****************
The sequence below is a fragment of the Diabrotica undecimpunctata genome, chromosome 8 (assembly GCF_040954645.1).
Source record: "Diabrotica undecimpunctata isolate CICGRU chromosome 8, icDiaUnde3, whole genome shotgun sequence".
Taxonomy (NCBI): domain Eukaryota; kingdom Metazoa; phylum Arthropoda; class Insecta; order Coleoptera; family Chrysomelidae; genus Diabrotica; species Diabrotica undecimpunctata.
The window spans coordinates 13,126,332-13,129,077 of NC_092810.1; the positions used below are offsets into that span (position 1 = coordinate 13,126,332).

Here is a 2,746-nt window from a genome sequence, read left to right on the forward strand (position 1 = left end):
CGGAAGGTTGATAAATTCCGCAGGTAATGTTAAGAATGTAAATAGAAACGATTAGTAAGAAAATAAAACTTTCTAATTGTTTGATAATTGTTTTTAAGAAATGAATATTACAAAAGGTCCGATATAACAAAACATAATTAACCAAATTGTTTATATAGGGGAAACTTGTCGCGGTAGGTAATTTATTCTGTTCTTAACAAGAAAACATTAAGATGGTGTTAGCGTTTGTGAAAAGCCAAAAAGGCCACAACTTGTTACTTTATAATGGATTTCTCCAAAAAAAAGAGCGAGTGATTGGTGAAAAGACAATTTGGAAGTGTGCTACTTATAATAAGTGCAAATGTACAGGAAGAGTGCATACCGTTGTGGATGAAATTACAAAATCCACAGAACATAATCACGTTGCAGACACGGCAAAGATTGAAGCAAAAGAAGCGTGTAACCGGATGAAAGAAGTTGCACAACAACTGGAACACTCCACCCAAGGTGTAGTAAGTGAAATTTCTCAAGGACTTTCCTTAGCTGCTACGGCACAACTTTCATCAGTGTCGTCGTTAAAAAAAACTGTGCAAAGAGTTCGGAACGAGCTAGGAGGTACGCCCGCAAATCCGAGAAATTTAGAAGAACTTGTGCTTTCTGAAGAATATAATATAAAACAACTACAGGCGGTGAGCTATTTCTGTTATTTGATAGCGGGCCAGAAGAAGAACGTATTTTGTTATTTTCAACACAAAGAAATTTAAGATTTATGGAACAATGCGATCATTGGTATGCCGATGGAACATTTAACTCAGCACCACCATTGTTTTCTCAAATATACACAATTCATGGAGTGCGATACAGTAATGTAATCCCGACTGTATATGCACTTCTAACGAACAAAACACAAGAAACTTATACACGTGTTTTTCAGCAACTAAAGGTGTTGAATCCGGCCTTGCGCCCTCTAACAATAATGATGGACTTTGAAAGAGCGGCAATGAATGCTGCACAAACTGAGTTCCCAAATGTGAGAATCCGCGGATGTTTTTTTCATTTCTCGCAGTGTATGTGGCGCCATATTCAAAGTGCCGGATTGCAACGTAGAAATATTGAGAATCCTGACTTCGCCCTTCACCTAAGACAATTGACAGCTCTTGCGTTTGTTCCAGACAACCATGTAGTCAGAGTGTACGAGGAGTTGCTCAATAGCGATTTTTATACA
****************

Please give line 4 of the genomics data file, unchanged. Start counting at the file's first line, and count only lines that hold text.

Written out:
The window spans coordinates 13,126,332-13,129,077 of NC_092810.1; the positions used below are offsets into that span (position 1 = coordinate 13,126,332).